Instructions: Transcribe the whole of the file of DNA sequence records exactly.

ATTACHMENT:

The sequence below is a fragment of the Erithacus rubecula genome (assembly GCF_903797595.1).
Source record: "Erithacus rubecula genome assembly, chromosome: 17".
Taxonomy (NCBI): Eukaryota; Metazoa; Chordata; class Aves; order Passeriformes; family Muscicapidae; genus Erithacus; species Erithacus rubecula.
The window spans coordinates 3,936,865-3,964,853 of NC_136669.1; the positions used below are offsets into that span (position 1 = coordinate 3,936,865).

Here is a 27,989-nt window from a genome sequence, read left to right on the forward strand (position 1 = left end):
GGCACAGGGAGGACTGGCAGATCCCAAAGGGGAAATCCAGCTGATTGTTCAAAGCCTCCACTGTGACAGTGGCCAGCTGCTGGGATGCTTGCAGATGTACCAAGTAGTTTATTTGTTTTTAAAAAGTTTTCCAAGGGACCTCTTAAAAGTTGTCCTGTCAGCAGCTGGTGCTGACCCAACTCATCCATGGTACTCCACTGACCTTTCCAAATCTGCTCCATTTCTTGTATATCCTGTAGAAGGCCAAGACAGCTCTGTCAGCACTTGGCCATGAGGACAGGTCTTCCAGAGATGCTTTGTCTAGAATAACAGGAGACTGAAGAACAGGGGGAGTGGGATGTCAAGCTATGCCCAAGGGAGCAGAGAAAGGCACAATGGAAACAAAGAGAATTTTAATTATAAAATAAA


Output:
The sequence below is a fragment of the Erithacus rubecula genome (assembly GCF_903797595.1).
Source record: "Erithacus rubecula genome assembly, chromosome: 17".
Taxonomy (NCBI): Eukaryota; Metazoa; Chordata; class Aves; order Passeriformes; family Muscicapidae; genus Erithacus; species Erithacus rubecula.
The window spans coordinates 3,936,865-3,964,853 of NC_136669.1; the positions used below are offsets into that span (position 1 = coordinate 3,936,865).

Here is a 27,989-nt window from a genome sequence, read left to right on the forward strand (position 1 = left end):
GGCACAGGGAGGACTGGCAGATCCCAAAGGGGAAATCCAGCTGATTGTTCAAAGCCTCCACTGTGACAGTGGCCAGCTGCTGGGATGCTTGCAGATGTACCAAGTAGTTTATTTGTTTTTAAAAAGTTTTCCAAGGGACCTCTTAAAAGTTGTCCTGTCAGCAGCTGGTGCTGACCCAACTCATCCATGGTACTCCACTGACCTTTCCAAATCTGCTCCATTTCTTGTATATCCTGTAGAAGGCCAAGACAGCTCTGTCAGCACTTGGCCATGAGGACAGGTCTTCCAGAGATGCTTTGTCTAGAATAACAGGAGACTGAAGAACAGGGGGAGTGGGATGTCAAGCTATGCCCAAGGGAGCAGAGAAAGGCACAATGGAAACAAAGAGAATTTTAATTATAAAATAAA